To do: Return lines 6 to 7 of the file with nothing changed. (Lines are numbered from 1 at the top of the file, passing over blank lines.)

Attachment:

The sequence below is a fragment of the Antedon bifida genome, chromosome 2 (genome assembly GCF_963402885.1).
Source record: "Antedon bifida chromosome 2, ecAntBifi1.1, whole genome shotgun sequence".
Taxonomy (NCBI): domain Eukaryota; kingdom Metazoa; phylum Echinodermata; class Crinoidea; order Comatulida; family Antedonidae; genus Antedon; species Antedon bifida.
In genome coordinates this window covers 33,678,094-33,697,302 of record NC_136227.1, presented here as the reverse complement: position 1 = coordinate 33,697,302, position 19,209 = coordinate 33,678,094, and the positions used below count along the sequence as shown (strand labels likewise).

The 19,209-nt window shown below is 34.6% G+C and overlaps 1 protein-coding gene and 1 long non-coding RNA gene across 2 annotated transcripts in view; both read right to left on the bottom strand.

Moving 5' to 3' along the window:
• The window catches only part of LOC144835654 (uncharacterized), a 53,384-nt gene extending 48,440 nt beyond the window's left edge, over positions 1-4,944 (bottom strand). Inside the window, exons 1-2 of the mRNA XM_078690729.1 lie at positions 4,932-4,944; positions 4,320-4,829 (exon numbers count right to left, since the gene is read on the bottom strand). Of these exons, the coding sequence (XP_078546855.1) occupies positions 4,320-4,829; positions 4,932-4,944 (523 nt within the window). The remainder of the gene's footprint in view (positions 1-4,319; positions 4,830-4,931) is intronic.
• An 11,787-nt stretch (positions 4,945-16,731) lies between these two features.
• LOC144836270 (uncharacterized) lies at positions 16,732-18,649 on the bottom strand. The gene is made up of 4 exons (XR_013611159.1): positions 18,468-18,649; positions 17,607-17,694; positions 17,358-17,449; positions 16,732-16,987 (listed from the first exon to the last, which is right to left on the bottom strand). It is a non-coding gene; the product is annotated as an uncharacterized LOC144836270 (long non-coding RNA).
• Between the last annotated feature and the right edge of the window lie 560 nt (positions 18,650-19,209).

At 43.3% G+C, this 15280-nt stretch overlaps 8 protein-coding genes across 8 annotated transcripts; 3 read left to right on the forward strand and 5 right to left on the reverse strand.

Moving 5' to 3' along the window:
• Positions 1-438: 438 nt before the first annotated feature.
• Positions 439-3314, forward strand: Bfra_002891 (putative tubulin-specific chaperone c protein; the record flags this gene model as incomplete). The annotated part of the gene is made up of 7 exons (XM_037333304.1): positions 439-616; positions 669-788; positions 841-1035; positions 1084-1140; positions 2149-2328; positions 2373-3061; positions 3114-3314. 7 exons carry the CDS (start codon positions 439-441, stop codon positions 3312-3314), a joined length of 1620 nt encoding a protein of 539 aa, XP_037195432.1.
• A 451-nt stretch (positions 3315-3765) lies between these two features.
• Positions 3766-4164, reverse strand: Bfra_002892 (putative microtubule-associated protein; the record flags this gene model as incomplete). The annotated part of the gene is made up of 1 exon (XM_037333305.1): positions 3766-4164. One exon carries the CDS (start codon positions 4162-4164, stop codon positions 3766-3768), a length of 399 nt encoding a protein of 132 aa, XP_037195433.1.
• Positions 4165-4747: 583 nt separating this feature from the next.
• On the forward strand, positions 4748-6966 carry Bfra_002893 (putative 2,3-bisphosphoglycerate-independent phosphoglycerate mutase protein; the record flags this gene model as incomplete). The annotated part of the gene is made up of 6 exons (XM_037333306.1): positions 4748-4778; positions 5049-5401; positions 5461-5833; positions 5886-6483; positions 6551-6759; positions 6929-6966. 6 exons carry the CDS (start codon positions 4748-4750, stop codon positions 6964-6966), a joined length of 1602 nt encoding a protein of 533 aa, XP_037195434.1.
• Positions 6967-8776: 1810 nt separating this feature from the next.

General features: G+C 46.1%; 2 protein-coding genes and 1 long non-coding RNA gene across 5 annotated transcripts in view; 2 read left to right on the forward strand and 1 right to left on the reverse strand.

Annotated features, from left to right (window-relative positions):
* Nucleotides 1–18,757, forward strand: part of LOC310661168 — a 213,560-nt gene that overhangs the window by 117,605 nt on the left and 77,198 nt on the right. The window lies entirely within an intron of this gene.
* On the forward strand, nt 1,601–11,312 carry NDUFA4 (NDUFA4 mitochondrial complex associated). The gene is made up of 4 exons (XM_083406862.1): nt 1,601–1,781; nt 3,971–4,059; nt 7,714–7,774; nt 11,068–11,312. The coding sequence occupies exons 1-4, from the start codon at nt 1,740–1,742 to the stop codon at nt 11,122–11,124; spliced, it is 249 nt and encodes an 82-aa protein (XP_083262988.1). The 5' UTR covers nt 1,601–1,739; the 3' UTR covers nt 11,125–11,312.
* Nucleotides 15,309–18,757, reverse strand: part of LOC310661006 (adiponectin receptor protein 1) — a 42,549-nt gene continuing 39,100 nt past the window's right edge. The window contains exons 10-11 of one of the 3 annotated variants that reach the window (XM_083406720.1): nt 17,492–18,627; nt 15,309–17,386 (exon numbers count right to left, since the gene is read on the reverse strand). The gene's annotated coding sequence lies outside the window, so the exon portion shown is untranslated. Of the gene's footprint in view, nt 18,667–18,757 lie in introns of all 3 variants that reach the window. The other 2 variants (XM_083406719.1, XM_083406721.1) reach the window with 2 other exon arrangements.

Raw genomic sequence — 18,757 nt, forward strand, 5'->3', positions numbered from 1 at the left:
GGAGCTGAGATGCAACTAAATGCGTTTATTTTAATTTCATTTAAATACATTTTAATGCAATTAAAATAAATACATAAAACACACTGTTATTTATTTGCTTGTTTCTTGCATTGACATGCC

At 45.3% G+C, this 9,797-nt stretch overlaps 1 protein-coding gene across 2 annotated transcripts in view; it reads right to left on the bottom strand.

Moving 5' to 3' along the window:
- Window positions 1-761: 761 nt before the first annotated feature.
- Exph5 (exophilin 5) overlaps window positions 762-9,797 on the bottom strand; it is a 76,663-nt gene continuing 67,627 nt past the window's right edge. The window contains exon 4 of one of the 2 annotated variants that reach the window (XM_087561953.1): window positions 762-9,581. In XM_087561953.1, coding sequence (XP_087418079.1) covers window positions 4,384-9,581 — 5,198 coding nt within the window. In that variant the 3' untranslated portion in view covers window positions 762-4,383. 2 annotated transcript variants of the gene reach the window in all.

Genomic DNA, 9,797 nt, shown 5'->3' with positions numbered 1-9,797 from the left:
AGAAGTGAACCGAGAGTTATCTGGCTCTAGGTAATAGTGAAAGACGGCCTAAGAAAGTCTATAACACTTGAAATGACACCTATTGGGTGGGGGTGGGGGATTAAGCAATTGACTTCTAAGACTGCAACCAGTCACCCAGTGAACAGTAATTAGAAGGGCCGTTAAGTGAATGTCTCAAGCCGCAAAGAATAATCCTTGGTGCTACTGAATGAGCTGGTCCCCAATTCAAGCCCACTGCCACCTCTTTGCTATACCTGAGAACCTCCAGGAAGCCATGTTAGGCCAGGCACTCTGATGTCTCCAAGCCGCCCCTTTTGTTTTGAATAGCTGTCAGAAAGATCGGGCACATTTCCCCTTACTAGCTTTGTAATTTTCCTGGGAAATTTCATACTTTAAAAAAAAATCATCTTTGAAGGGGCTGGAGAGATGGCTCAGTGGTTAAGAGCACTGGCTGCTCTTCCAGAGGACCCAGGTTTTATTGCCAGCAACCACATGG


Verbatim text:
Moving 5' to 3' along the window:
• The window catches only part of LOC144835654 (uncharacterized), a 53,384-nt gene extending 48,440 nt beyond the window's left edge, over positions 1-4,944 (bottom strand). Inside the window, exons 1-2 of the mRNA XM_078690729.1 lie at positions 4,932-4,944; positions 4,320-4,829 (exon numbers count right to left, since the gene is read on the bottom strand). Of these exons, the coding sequence (XP_078546855.1) occupies positions 4,320-4,829; positions 4,932-4,944 (523 nt within the window). The remainder of the gene's footprint in view (positions 1-4,319; positions 4,830-4,931) is intronic.